And so I started deliberately setting us up to succeed. If it was time to go out, the shoes got all excited and her coat sang her songs. If I wanted her to do something, I spent about half a minute thinking of a really fun way she could go about it, and presented it to her cheerfully. I got her into bed by racing her there. I told her troll stories while she cleaned her teeth.

It sounds like I used a lot of energy, but actually I was using a fraction of the energy parenting had taken before – and now it was all positive energy. I began to feel better in myself, which made me more energised and enthusiastic about parenting. And I became happier with my dd, which meant that it became a matter of course to treat her in this cheerful playful way. Pretty soon I no longer needed to put thought or effort into it, as it became a natural way of life. Our expectations turned around and all our conflicts disappeared.


In raising my kids I don’t normally “take control” by trying to run my kids’ lives, but by simply withdrawing mentally into my own little world while keeping an outside appearance of involvement. That looks like patience but it isn’t, not really. It’s a bit more subtle than visible impatience and control maneuvers. So I’m glad you pointed out that side of it.


Anyway, I think it’s also an attitude of “we’re all in this together, let’s try to help each other out,” instead of “I’ve got this house/homeschool to run and you’d better be a well-oiled cog.”

One day, about a month ago now, I just stopped. Stopped scolding or nagging or lecturing. It’s humbling to realize how much of that I had been doing, before. Since that day, I’ve only gotten mad and lectured once, and I felt like a jerk for doing it. (The irony of its happening after a trip to Target the day after I posted about how much better our shopping trips were does not escape me, and indeed gives me quite a pain. Ha. So there you are, full disclosure.)

Aside from that one lapse, and may it be my last, I have to say it has been FANTASTIC. I’m shouting because it really is big. It’s huge. Before, I was a nice, sweet, merry mama when I wasn’t scolding/being stern/nagging/lecturing/ordering. Now, I get to be a nice, sweet, merry mama all the time. When a child is doing something that isn’t okay (and believe me, that happens), I am nicer and sweeter instead of stern and sad, and there has been less “not okay” stuff happening. More importantly, there isn’t that awful feeling of being on the other side of a conflict with a child, as if we’re adversaries.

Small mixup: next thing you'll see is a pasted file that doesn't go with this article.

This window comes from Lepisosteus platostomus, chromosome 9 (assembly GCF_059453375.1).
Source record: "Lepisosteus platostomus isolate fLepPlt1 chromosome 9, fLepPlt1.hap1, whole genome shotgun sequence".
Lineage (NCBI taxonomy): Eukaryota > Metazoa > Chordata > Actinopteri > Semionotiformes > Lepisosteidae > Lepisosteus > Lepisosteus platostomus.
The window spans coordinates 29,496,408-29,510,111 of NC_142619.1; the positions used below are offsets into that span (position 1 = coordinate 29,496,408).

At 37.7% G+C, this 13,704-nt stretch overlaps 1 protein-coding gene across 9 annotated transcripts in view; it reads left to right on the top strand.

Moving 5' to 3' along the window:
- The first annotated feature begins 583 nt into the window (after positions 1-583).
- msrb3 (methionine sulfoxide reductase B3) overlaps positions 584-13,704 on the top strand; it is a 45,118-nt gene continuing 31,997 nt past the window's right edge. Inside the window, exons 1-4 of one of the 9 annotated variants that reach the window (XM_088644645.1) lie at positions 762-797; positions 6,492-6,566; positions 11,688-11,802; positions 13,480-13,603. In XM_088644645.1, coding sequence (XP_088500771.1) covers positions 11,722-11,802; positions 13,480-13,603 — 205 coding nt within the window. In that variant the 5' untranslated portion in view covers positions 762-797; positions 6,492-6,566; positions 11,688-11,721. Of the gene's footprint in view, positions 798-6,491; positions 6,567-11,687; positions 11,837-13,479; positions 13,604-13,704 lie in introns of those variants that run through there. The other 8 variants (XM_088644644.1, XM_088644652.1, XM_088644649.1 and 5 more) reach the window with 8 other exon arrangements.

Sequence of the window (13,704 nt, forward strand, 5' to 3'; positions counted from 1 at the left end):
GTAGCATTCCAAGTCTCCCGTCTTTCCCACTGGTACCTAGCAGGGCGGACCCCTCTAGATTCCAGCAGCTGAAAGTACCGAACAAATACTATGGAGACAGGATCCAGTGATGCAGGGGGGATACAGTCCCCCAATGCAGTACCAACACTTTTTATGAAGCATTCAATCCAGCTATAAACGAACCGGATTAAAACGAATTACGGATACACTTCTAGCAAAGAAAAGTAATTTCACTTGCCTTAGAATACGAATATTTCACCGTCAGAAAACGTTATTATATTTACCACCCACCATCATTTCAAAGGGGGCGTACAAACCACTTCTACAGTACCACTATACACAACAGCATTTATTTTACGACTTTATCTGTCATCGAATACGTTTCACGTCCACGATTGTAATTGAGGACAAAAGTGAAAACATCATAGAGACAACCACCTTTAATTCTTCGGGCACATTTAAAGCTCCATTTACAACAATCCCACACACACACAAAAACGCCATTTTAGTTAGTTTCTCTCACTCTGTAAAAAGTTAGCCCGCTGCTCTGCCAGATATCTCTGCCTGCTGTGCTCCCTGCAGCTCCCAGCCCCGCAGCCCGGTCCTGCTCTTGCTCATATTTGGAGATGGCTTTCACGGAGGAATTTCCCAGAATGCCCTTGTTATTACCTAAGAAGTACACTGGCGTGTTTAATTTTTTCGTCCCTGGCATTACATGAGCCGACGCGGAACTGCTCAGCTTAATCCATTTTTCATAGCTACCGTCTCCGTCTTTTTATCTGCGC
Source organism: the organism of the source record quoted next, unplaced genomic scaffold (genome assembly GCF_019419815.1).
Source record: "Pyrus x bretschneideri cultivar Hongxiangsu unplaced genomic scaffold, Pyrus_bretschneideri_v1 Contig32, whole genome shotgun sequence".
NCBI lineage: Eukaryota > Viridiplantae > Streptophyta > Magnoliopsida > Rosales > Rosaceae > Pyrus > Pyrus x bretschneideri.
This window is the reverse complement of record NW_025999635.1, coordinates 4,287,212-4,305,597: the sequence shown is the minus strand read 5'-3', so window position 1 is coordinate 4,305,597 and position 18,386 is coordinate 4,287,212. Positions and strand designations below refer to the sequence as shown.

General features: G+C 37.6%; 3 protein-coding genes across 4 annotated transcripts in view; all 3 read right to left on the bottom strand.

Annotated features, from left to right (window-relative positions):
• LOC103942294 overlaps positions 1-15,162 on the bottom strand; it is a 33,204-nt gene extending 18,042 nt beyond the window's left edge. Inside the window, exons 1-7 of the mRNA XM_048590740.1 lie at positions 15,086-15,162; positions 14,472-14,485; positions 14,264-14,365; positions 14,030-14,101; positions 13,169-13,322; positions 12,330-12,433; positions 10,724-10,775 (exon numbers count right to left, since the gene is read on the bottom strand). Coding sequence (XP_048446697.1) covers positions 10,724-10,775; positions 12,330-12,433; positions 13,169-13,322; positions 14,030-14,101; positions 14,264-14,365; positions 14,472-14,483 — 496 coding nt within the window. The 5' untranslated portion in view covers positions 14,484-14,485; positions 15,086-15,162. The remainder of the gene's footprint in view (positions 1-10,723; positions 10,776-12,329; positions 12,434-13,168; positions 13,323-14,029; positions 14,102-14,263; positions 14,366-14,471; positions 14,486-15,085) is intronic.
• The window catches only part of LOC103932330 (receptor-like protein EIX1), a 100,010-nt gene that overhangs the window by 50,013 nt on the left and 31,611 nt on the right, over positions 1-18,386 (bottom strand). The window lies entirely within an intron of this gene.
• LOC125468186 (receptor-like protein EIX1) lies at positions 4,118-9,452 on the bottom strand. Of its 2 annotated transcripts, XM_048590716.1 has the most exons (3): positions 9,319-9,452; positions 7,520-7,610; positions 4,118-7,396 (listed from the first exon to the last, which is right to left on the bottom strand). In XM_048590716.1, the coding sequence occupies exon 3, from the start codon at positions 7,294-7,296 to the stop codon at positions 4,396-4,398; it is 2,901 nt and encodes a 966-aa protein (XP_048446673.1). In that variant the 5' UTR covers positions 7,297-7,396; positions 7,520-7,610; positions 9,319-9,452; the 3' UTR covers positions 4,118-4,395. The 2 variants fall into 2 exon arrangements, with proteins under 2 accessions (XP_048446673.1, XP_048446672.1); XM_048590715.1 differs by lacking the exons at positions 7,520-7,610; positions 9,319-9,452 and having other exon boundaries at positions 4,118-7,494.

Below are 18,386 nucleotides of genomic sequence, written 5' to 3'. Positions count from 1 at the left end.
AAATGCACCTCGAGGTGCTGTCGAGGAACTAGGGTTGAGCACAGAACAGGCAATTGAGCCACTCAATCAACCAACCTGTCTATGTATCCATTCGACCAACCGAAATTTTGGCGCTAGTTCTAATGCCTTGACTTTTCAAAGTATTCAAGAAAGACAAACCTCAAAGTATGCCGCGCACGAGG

What has surprised me most has been how I have felt like I got my old patient self back—the self who didn’t think of it as patience because she was focused on what a marvel it is to have a relationship with this amazing child. When we’ve hit bumps (conflicts between kids, mostly), I haven’t felt annoyed or frustrated. It’s almost like a game, a challenge I present myself: how can I steer us through this rocky place without losing my cool? I have found myself waking up every day eager for the challenge. I’m dead serious here. This really is big stuff.

I’m being frank here because I think this is such an important matter. The overwhelming response to the patience post speaks to that. This is a topic that hits close to home for a lot of parents. I don’t know any mothers who enjoy scolding or nagging, or feel better about themselves or their children after they’ve done it. I know a lot of mothers who speak with longing of how they wish they were more patient, wish every little thing weren’t such a struggle.

It’s the logistics that wear us down, I know it. The dozens of small daily challenges that arise in homes full of small people wanting different things. That, and the fear that if you don’t “raise them right,” they’ll turn out to be horrid, selfish, lazy people. Oh my goodness, it’s outcome-based parenting and I think it’s a model as problematic as outcome-based education.

Maybe it sounds counter-intuitive to say “don’t focus on outcomes, don’t think long-term—think now, this moment, this encounter, this relationship.” Of course we care (truly, madly, deeply) about the outcome. We want life—and eternity—to turn out well for our children. But the thing is, the future is being made right now, in each small moment. I think sometimes we look at the future like it’s the answer at the end of a long math problem, and our attention is focused on getting that all-important right answer beneath the bottom line. But in truth, each small step of the equation is a complete math “problem” by itself. We hardly even notice how automatically we borrow and carry, add and subtract. Each one of those operations affects the “final answer.” Each one is its own unique, discrete puzzle which can contribute confusion or clarity to the larger problem.

Oh, I know this analogy is full of flaws, but you see how I’m trying to get at the importance of taking it one step, one encounter, at a time.

Here, Pam Sarooshian says it better:

Stop thinking about changing “for good and not just for days or moments.” That is just another thing to overwhelm you and you don’t need that!

Just change the next interaction you have with the kids.

Stop reading email right now and do something “preventative” – something that helps build your relationship with them. Fix them a little tray of cheese and crackers and take it to them, wherever they are, unasked. Sit down on the floor and play with them. If nothing else, just go and give each of them a little hug and a kiss and say, “I was just thinking about how much I love you.”